Current Mood: curiouscurious
 
 
 
( 25 comments — Leave a comment )
Raye: La Gothicawindtear on May 17th, 2008 08:34 am (UTC)
Talk about tall orders!

I'd recommend the Dresden Files - larger than life characters, unreliable narrator, long series with character growth, romance - but the setting of modern Chicago is only exotic in context.

Naomi Novak's Temeraire series is a good read too, probably best described as 'Horatio Hornblower gets a dragon'. Set in a Napoleonic War where dragons are a domesticated species, it has the larger than life characters, character growth, romantic overtones and exotic locales you ask for but the lead character makes an active effort to be as honest with himself as possible (he has reasons).

Terry Pratchett's Discworld is VERY much an individual taste. If you like them they're everything you want and then some. If you don't, well, you simply won't enjoy them at all.
mmegaera: readingmmegaera on May 17th, 2008 05:54 pm (UTC)
I've read and liked the Discworld books -- somehow, though, they're not the kind of book I can sit down and read one after the other, like potato chips. I can read one, but then I have to go read other books for a while before I can read another one. I don't know why that is. Peters and Bujold I can and do reread one after the other, usually in some kind of organized fashion every year or so.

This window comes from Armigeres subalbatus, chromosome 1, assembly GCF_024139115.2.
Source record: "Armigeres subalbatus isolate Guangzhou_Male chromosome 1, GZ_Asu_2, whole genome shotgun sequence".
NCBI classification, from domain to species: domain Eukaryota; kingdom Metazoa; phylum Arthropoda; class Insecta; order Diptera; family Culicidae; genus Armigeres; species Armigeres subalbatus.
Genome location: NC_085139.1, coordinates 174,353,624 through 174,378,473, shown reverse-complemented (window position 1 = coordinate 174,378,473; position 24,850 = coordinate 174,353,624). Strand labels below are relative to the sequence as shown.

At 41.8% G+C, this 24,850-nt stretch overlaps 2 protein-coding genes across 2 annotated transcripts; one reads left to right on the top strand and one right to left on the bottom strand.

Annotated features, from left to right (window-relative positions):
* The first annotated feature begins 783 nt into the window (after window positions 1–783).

I've read the first Dresden (and seen all of the series) and the first Temeraire and liked both, but haven't really had the urge to read more of either beyond buying the second Dresden a couple of months ago. It's been languishing in my TBR pile ever since. I may have to give both a try again.

I'm wondering -- well, I may make what I'm wondering an ETA on the original post instead of here. Hmmm...
Speschul and interesting in equal parts: readingqueenortart on May 17th, 2008 11:51 am (UTC)
I'd agree on the Vor/Peabody comparison, although I think Lois's writing is much tighter, both have the capacity to make me laugh and cry, and are very erm, comfortable, not quite the right word, Memory for example makes me cring, but it's what I turn to when I need to feel cossetted. Good Omens by Pratchett and Gaiman feels a bit like it. I'd like very much to have an ongoing series by Gaiman, that would do it!
mmegaerammegaera on May 17th, 2008 05:57 pm (UTC)
I have some quibbles with characterization with Peters that I don't have with Bujold, too. For instance, Nefret really needed her agent to fight for her more [g] -- the Nefret of The Last Camel Died at Noon would never have run off and married Geoffrey like that. Or told Percy anything, either, for that matter. She really got jerked around for the sake of the plot. I can't think of any Bujoldian characters I could say that about.